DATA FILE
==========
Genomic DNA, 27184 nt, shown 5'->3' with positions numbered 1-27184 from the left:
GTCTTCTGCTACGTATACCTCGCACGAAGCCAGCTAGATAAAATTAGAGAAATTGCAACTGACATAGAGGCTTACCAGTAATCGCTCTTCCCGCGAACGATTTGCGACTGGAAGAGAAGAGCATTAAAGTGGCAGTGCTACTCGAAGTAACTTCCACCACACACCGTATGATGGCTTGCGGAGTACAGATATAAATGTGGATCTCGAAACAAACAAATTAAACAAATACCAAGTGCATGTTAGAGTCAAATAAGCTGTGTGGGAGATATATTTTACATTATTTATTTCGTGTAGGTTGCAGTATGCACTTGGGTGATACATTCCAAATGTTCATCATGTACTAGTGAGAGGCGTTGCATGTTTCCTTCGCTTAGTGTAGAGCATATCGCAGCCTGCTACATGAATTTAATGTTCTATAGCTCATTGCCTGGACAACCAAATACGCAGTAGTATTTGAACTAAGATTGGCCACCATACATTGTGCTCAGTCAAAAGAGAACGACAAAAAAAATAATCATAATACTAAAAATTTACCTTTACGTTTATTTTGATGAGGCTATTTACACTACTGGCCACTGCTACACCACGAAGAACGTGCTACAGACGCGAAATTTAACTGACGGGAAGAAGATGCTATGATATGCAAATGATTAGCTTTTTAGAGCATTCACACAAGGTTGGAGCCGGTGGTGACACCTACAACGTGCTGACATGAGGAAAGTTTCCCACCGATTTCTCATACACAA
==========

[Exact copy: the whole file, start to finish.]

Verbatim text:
Genomic DNA, 27184 nt, shown 5'->3' with positions numbered 1-27184 from the left:
GTCTTCTGCTACGTATACCTCGCACGAAGCCAGCTAGATAAAATTAGAGAAATTGCAACTGACATAGAGGCTTACCAGTAATCGCTCTTCCCGCGAACGATTTGCGACTGGAAGAGAAGAGCATTAAAGTGGCAGTGCTACTCGAAGTAACTTCCACCACACACCGTATGATGGCTTGCGGAGTACAGATATAAATGTGGATCTCGAAACAAACAAATTAAACAAATACCAAGTGCATGTTAGAGTCAAATAAGCTGTGTGGGAGATATATTTTACATTATTTATTTCGTGTAGGTTGCAGTATGCACTTGGGTGATACATTCCAAATGTTCATCATGTACTAGTGAGAGGCGTTGCATGTTTCCTTCGCTTAGTGTAGAGCATATCGCAGCCTGCTACATGAATTTAATGTTCTATAGCTCATTGCCTGGACAACCAAATACGCAGTAGTATTTGAACTAAGATTGGCCACCATACATTGTGCTCAGTCAAAAGAGAACGACAAAAAAAATAATCATAATACTAAAAATTTACCTTTACGTTTATTTTGATGAGGCTATTTACACTACTGGCCACTGCTACACCACGAAGAACGTGCTACAGACGCGAAATTTAACTGACGGGAAGAAGATGCTATGATATGCAAATGATTAGCTTTTTAGAGCATTCACACAAGGTTGGAGCCGGTGGTGACACCTACAACGTGCTGACATGAGGAAAGTTTCCCACCGATTTCTCATACACAA